Anand on how it feels to be an Indian sportsman

8/11/2008 – "In Mexico City, when I stood on the podium (after winning the World Chess Championship last year) and they played the national anthem, I did feel a lump in my throat," says Vishy Anand. "As the Olympics begin, I am keenly waiting to see my fellow colleagues stand on that podium with the Indian tri-colour." His wish was granted. Interview, with statistics and video impressions from Mainz.

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Viswanathan Anand: For being India's beloved Grandmaster

'I feel extremely proud that we as a country have come of age'

August 11, 2008

Vishy on why the young need to go beyond the script.

In Mexico City when I stood on the podium (after winning the World Chess Championship last year) and they played the national anthem, I did feel a lump in my throat. At that moment you see invisible faces, applause and silent prayers from back home. It is a moment that you can never recreate but never forget. I feel extremely proud that we as a country have come of age.

We don't give excuses anymore and are quite proud to say we are like this only. We seem to attract headlines for the latte foaming at the cities's cafes rather than cows that was our star attraction of the 1980s in the foreign media.

We have seen Indian companies rub shoulders with their bigger colonial cousins and usurp them. We are also slowly becoming mildly serious about sport. This is all very good.

We are also going through some trying times in India. We have seen innocent people being killed for a hidden private agenda. We still have worrying statistics about children's health in India. HIV is still a silent killer.

When we talk about the famed India story we need to go beyond the steel and glass and maybe see the smoke on the other side of the bridge. But we are an ingenious lot. I have seen villagers take to computers and use the Net. We are a young lot and we have to go beyond the script to make it.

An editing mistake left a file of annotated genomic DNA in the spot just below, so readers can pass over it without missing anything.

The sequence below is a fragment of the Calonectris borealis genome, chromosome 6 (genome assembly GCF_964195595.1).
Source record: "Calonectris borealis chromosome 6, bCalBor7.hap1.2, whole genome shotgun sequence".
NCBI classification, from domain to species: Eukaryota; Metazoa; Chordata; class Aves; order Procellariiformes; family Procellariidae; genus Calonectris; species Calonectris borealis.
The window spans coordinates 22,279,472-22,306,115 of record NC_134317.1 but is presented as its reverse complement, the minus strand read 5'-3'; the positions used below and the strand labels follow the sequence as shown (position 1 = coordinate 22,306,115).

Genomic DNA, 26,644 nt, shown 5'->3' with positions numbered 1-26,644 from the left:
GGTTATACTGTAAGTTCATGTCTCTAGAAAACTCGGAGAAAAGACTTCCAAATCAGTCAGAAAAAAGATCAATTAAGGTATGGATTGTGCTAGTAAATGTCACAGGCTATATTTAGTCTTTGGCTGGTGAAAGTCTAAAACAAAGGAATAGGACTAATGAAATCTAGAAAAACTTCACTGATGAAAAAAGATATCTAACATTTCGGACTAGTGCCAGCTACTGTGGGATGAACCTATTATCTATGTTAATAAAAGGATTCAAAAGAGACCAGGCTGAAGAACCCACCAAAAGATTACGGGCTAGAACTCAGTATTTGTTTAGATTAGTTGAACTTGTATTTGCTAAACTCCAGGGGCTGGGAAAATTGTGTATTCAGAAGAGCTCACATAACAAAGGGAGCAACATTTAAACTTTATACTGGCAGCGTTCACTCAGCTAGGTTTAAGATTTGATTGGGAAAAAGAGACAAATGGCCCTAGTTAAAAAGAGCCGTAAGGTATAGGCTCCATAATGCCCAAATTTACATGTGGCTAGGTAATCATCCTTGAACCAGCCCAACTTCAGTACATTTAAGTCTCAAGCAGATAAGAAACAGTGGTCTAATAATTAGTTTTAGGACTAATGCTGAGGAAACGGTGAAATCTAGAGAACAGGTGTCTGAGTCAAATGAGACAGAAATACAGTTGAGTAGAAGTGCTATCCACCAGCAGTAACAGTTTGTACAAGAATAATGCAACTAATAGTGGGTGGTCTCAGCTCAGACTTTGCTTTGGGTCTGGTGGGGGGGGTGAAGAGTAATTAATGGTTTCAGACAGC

As the Olympics begin, I am keenly waiting to see my fellow colleagues stand on that podium with the Indian tri-colour. I myself am preparing for my World Championship match (against Vladimir Kramnik) in October and have been hearing about how Russia is keen to get back the crown.

Well, I take a deep breath, will play my best and believe in myself. Because in a way that is the Indian in me -- spiritual or fatalistic -- but play according to your rules that make you proud.

World champion Viswanathan Anand once again underlined his dominance as he won the Rapid World Chess Championship in Mainz last week. He has now won the tournament 11 times in its 13 years of existence, including the last nine times in a row! Anand took over the top ranking in chess in April 2007 and later in the same year captured the World Chess Championships. He sent this e-mailed response to Harish Kotian.


Abhinav Bindra made Olympic history for India. On Monday the Chandigarh shooter won the gold medal in the men's ten metre air rifle event. The medal is India's first-ever individual gold, and the first gold medal the country has won since 1980. Indians joyously greeted the news, which has resulted in an outpouring of national pride.

Regarding the Chess Classic and the Rapid Chess World Championship in Mainz (where Anand beat Magnus Carlsen in the final) we have some statistics. The number of spectators on the seven days was 300, 350, 300, 550, 800, 1050, 750, numbers that contrast very favorably with other events where sometimes the number of players exceeds that of the spectators. One must also remember that Mainz was competing for public attention and participants at the Ordix Open with the Grand Prix in Sochi, the Junior World championship in Gaziantep, Biel, Krasnoturinsk, Pardubize, Dresden and Villarobledo. In spite of this the Ordix Open attracted 693 participants.



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